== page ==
USCIS Revises Policies on RFEs, Work Permits

Roy Maurer By Roy Maurer June 14, 2021
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USCIS office

​On June 9, U.S. Citizenship and Immigration Services (USCIS) announced policy updates designed to reduce barriers to immigration processing.

The policy changes require that USCIS officers first issue a request for evidence (RFE) to visa applicants before denying their applications and increase the validity period for certain employment authorization documents (EADs) from one year to two years.

"These actions are in line with President [Joe] Biden's promise to reduce the bureaucratic barriers associated with immigration processing," said Dawn Lurie, senior counsel in the immigration practice group of Seyfarth Shaw's Washington, D.C., office.

Forrest Read, an attorney in the Raleigh, N.C., office of Jackson Lewis, added that "these changes will help reduce backlogs at USCIS and give some petitioners and applicants ways to avoid those backlogs."

Requests for Evidence

The new USCIS guidance reinstates a 2013 policy instructing officers to issue RFEs or notices of intent to deny—instead of denials—when cases are filed with insufficient evidence, unless there is no possibility that additional evidence would warrant an approval.

The new policy "rolls back the Trump administration's harsh guidance permitting the issuance of denials of petitions or applications … without first issuing an RFE," Lurie said.

"This meant that some petitioners or beneficiaries would not have an opportunity to fix minor errors or provide more documentation," Read said. "Instead, they would have to file motions to reopen, appeals or simply reapply."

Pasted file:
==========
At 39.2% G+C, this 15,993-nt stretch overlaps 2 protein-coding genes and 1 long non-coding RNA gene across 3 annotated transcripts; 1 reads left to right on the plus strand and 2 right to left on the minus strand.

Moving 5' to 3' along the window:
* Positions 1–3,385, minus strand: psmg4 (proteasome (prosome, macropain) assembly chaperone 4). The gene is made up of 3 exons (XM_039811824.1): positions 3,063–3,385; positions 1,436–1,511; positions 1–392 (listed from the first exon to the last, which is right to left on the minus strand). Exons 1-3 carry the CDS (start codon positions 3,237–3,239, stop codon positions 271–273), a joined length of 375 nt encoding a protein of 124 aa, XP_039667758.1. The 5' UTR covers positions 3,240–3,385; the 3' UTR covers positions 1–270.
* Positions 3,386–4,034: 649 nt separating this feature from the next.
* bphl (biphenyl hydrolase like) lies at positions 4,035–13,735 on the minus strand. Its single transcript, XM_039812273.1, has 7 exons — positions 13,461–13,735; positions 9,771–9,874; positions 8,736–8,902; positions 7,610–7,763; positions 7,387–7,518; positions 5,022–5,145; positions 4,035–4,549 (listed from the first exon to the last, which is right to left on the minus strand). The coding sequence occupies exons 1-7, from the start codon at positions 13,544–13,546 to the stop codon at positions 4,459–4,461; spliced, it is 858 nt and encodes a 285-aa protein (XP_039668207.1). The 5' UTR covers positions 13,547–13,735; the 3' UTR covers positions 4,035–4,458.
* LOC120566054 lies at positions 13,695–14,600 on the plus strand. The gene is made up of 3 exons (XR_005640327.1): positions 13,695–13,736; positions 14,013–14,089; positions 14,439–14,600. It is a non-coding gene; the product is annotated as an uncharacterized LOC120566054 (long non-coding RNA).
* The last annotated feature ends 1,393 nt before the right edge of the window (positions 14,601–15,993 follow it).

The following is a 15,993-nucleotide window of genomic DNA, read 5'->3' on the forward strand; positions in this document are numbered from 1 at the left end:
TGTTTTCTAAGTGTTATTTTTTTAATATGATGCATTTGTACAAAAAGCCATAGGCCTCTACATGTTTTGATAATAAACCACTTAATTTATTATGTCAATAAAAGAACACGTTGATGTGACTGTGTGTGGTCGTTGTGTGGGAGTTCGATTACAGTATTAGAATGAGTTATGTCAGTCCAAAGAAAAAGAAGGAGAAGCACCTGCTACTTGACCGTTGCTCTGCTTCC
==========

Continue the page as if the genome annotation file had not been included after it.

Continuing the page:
EAD Validity

USCIS will permit EADs for most adjustment-of-status applicants to be issued for a maximum of two years, up from the standard one year of validity.

"This will free up significant USCIS resources by decreasing the number of EAD applications, and also reducing the number of related Form I-9 reverifications," Lurie said.

Not only will this reduce the number of EAD applications that must be filed, but applicants will less frequently experience gaps in employment authorization due to USCIS backlogs, Read added.

"This guidance was issued due to ongoing processing delays affecting the completion of adjustment of status applications," USCIS said. "Renewing EADs in this category is generally free, and USCIS received nearly 370,000 adjustment-related employment authorization requests in fiscal year 2020."

Reversing Trump-Era Policies

The latest revisions follow a USCIS announcement in April that rescinded a 2017 policy issued under the Trump administration that prohibited officers from deferring to prior petition approvals when adjudicating petition extension requests, even where there was no change in material facts.

RFEs increased significantly after the Trump administration dispensed with the previous deference policy. Reverting to the prior policy should decrease the number of RFEs for extensions and reduce processing times, experts agreed.

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